From April 2022, the rate of National Insurance contributions you pay will increase – while the employee will feel the change in their pay packet, employers will also feel the burden. The amount is increasing by 1.25p in the pound for both employers and employees.
This will also be the case for the self-employed. Employees pay National Insurance on their wages, employers pay extra contributions for staff, and the self-employed pay it on their profits.
The reason for this rise, the government says, is to help bolster health and social care budgets by adding more than £11 billion this year to ease the pressure on the NHS and help it recover from the Covid-19 pandemic.
What does this mean in real terms?
It depends on the size of the organisation, the number of employees and the salary of the employee, but UK businesses are set to stump up an extra £6.5 billion a year and employees would pay an additional £4.3 billion. On average, for an employee whose received the recent increase in the National Living Wage (outside London) the annual contribution would be an extra £212.95 and for the employer, an extra £241.88.
Getting prepared for the changes
Firstly, you should make sure that your payroll software is updated accordingly in line with the government changes – this should be done before running the monthly payroll. Wherever possible, it is always worth double-checking payslips carefully and getting prepared to answer questions from employees.
Many payroll software programmes can add notes onto payslips – this is especially important for those employees whose salary remains unchanged, they will see a slight reduction in their net earnings. The note is useful in explaining the 1.25 percent increase to National Insurance payments.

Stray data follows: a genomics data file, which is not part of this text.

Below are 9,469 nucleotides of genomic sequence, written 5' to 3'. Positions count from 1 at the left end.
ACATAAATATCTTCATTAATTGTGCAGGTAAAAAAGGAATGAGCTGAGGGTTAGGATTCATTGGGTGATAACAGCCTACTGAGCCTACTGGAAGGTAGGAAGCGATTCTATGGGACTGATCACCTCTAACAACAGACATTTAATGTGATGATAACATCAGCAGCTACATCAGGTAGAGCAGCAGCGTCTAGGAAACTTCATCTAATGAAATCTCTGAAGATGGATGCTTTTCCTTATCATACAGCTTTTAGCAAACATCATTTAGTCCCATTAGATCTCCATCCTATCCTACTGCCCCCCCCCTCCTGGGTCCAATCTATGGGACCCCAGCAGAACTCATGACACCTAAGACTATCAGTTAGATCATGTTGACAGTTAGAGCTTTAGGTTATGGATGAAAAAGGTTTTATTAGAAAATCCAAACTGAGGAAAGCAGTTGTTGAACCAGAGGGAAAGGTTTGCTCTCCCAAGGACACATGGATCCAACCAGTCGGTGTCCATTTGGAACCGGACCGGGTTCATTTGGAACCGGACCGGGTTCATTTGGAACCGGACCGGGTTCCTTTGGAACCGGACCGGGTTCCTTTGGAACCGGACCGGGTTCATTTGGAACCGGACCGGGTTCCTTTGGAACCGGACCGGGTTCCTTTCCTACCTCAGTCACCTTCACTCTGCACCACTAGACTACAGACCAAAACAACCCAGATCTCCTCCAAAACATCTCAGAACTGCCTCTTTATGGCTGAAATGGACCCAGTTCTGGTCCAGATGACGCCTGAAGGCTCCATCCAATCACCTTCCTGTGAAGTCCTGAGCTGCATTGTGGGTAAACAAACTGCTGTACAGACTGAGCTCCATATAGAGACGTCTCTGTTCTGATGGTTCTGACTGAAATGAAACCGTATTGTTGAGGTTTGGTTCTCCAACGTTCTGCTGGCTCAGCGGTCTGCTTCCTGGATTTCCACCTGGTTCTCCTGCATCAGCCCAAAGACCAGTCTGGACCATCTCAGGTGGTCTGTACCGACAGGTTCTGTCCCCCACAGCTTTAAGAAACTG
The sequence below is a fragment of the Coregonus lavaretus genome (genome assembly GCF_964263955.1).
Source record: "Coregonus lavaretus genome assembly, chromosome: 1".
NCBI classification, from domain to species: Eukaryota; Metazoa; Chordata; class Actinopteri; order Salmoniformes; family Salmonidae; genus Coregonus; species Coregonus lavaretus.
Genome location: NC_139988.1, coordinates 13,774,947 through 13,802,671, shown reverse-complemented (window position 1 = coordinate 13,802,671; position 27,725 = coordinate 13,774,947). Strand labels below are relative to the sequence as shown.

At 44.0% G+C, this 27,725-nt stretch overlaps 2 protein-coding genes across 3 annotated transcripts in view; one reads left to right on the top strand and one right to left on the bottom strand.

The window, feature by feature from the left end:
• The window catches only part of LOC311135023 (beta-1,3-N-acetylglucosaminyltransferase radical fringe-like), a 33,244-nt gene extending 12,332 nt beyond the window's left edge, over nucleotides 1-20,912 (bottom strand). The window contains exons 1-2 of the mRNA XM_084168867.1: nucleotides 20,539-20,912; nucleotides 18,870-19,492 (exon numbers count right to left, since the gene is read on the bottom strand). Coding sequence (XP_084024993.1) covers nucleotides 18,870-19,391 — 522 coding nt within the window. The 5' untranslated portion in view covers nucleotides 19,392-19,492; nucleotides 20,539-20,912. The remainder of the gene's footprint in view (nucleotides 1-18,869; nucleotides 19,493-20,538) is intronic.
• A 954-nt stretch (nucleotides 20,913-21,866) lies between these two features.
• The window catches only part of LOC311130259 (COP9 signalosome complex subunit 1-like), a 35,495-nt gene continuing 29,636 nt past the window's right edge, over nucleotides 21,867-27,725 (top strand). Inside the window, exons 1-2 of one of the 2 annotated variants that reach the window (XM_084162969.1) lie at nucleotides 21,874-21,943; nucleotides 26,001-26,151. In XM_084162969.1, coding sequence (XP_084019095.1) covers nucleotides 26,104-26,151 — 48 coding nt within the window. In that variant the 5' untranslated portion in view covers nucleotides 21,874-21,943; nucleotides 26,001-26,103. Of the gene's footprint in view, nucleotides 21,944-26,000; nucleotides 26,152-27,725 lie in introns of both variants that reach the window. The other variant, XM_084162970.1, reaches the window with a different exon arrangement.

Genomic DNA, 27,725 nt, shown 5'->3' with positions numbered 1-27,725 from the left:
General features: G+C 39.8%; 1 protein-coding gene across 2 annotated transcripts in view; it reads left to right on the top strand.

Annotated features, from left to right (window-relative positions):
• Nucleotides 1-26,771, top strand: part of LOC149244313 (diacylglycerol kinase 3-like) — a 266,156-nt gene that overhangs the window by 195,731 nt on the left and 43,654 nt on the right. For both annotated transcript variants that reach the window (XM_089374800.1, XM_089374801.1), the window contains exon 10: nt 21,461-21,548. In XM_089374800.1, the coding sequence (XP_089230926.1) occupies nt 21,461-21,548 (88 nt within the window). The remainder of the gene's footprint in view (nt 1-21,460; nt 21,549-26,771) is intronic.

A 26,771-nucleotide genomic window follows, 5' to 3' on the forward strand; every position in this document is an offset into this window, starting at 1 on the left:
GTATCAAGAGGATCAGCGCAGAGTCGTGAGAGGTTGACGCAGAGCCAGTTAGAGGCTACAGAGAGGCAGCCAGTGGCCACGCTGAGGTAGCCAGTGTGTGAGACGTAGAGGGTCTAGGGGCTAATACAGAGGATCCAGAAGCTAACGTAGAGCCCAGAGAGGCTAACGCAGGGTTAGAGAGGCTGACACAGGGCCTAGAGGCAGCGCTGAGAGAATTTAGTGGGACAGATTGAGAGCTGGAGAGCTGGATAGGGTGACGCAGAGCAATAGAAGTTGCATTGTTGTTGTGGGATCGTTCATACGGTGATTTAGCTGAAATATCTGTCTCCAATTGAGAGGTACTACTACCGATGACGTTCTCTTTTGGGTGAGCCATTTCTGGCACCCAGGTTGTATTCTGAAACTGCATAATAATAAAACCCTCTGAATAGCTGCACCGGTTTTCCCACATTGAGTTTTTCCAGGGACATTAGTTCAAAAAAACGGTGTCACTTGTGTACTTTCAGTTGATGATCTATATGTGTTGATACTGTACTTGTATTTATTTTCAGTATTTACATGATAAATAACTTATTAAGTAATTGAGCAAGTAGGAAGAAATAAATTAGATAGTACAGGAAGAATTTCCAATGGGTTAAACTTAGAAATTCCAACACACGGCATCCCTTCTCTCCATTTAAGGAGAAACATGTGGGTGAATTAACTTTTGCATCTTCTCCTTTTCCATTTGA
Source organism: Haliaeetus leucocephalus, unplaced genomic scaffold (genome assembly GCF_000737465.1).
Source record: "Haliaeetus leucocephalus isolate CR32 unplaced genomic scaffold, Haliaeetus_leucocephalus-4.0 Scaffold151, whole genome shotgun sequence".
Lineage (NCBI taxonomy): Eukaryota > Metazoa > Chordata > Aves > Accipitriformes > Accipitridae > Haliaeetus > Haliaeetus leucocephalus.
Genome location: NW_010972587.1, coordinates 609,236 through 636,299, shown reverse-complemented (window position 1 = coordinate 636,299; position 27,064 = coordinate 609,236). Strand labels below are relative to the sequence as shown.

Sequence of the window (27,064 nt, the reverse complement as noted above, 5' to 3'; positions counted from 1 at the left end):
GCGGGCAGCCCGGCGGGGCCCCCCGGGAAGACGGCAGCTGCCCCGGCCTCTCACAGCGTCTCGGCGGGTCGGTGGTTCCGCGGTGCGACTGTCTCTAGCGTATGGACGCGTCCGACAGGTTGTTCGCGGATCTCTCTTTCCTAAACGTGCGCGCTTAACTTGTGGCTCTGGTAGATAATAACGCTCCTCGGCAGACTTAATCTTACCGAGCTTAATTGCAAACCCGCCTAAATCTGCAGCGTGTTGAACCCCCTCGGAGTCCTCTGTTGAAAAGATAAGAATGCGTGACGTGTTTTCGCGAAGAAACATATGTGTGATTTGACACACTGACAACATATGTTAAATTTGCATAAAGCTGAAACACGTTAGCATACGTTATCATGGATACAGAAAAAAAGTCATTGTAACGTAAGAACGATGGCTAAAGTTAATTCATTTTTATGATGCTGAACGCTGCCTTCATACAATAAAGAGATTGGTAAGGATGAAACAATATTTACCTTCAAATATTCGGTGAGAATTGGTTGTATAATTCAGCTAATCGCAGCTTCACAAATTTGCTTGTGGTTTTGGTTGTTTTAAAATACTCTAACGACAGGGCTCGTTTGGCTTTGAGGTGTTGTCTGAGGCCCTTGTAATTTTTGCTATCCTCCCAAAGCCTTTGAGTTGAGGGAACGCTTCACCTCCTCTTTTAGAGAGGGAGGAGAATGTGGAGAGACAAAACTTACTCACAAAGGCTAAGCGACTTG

Small to medium businesses should remember they are eligible to claim the Employment Allowance which increased in April from £4,000 to £5,000 – you can claim Employment Allowance if you are an individual business or charity, and your Class 1 employer NI liabilities were less than £100,000 in the previous tax year. This allowance has been raised to offset the NI increase, reducing the employer NI total against the PAYE liability. When the payroll is processed, you will receive or produce a report detailing your allowance.
EA was first introduced in 2014 and has increased year-on-year, so it is also worth noting you can claim backdated Employment Allowance for the previous four tax years which could be a considerable sum for SMEs, potentially up to £14,000. It is wise to use the full allowance because if you don’t, it is not carried forward.
Better news on the horizon
Although these increases will be another squeeze on income and further pain in the overall cost of living for many employees, it must not be forgotten that in July, this pressure will ease a little when there is a considerable jump in the threshold for when employees start paying National Insurance. From an employers’ perspective it is hoped the Employment Allowance will offset the pain. The government claims that with July’s threshold increase, anyone earning £34,000 or less will end up better off. It is important to remember to look at the entire year, not just what is happening in the next few months – you could argue the government’s approach is one of ‘short term pain, long term gain.’
Another piece of good news is that the level for qualified earnings for workplace pensions has not increased (it remains the same), which means your pension contributions have not declined, as they may have done in previous years – a bonus for long-term planning!
Overall, I think that employers have been hit the hardest, in particular the SME’s – the changes impact them more. I fear that if employers are having to stomach the biggest increases, it could impact their ability to offer pay rises. To offset the NI may limit their potential to boost their employees’ earnings, effectively amounting to a ‘pay freeze.’ Only time will tell whether this freeze will start to thaw later in the year.